When you’re traveling and it’s hot, you just want your RV air conditioner to work. So when it starts to trip the breaker, and you are left with unreliable air conditioning, it can be quite frustrating. However, this isn’t an uncommon problem, and if you’re dealing with an RV air conditioner that keeps tripping the breaker, you’re not alone.
What do you do if your RV air conditioner keeps tripping the breaker? Well, first you need to figure out why this is happening, and then look for solutions. Many times the reason the AC is tripping the breaker is simple and relatively easy to resolve. Sometimes you may need to use the skills of a professional to fix your problem.
6 reasons why the breaker keeps tripping
Before you run out and have the air conditioner in your RV replaced, you should do a little trouble shooting to figure out why the air conditioner is causing problems. Here are the 6 most common reasons:
- The air filter inside the AC is dirty
- The outside of your AC is dirty
- The circuit breaker is dead
- The AC motor has a short
- The compressor has trouble starting
- The compressor is grounded
Let's take a look at the reasons above and what to do if you experience them.
1. The air filter is dirty
important for keeping the air passing through your AC unit clean, when it’s cleaning the air, it’s holding on to all of that junk. Over time, if the air filter isn’t cleaned or replaced, that built up junk can cause reduced air flow through the air conditioner, causing the motor to work extra hard. This can cause the breaker to trip.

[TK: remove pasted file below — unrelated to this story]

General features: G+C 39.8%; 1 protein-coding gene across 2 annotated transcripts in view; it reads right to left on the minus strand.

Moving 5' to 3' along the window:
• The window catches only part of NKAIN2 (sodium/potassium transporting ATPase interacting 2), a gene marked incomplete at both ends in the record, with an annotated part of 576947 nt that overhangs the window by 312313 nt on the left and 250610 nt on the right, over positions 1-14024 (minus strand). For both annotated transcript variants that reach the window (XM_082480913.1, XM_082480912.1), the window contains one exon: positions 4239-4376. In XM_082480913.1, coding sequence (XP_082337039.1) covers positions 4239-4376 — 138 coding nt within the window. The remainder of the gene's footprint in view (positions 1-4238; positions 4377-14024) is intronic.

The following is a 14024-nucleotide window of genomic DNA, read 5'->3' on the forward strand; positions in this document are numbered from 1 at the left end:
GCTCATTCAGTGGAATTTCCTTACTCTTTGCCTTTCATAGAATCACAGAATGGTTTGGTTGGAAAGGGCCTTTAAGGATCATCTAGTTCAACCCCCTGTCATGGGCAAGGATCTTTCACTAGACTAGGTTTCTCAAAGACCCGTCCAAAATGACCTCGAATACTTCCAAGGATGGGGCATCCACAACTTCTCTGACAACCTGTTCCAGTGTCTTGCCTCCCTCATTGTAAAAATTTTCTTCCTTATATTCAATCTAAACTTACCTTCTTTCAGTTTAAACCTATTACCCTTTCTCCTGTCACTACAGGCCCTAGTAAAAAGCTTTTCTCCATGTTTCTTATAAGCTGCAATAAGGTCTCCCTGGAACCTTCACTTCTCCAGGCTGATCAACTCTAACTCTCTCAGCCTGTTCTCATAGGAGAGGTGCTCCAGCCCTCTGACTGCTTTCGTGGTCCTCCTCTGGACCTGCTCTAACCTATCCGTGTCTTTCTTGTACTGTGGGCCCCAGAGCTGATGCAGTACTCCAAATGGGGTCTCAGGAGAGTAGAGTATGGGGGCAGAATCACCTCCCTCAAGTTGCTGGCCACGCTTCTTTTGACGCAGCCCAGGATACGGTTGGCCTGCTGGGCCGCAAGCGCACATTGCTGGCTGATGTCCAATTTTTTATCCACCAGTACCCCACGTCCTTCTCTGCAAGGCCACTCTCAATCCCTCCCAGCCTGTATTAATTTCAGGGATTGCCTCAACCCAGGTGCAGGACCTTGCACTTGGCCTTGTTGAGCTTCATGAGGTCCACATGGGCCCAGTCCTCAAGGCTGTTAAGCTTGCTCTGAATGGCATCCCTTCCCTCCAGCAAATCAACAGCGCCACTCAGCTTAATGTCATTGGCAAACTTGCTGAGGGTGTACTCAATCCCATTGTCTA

2. The outside of your AC is dirty
The exterior part of your RV air conditioner can build up dirt, dust, leaves, bugs and other stuff. This stuff gets wedged between the coils that are intended to cool hot air being passed over the coils. When these coils can’t work correctly because they are dirty, and the dirt is holding in the heat, your RV air conditioner will trip the breaker.
3. The circuit breaker is bad
The problem with your air conditioner tripping the breaker, may have nothing to do at all with the air conditioner. Sometimes breakers go bad, or the wiring to the breaker may be loose or corroded. If any of the issues are occurring with the breaker attached to your air conditioner, anytime you run the air conditioner, the breaker will likely trip.
4. The motor has a short
A short in your air conditioner motor is most likely caused by damage to one or more wires connecting the motor to the circuit breaker. Wires can become damaged due to time, general wear and tear, rodents or other conditions. When wires are damaged, the electrical current doesn’t follow the correct path. Shorting circuits will trip the breaker as a matter of safety.
5. The compressor isn’t starting well
The compressor of your RV air conditioner is like the heart of your air conditioner. This part creates pressure within the coils, causing the gas inside to decrease in temperature and cool the air around it. If the compressor isn’t starting well, this can cause the air conditioner to trip the breaker.
6. The compressor is grounded
This is often called a “direct short” because the cause of the short is an exposed wire touching the casing of the compressor. If this is the problem with your RV air conditioner, you’re likely in for a pricey repair.
Why should you reset your RV air conditioner?
Sometimes, before you start troubleshooting your RV air conditioner, you may want to try resetting your air conditioner. There are a couple of indicators that you can look for that may indicate that it’s time to reset the AC unit.